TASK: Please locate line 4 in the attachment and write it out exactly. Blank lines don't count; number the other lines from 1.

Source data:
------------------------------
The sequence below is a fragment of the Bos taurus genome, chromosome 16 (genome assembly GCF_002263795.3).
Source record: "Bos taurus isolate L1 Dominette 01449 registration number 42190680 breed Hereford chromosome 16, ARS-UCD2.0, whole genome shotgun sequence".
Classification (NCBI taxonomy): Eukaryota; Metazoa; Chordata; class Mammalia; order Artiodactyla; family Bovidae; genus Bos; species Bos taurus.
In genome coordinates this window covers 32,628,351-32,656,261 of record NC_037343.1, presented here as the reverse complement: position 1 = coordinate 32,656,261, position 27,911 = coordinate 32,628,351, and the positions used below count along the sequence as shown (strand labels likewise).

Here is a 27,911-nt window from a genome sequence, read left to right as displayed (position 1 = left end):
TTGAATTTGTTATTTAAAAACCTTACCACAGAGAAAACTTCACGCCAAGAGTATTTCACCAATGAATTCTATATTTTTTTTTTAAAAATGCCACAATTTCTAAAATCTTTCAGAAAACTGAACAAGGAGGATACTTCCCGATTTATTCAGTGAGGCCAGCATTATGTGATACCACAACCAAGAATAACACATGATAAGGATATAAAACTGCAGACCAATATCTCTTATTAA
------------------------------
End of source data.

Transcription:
In genome coordinates this window covers 32,628,351-32,656,261 of record NC_037343.1, presented here as the reverse complement: position 1 = coordinate 32,656,261, position 27,911 = coordinate 32,628,351, and the positions used below count along the sequence as shown (strand labels likewise).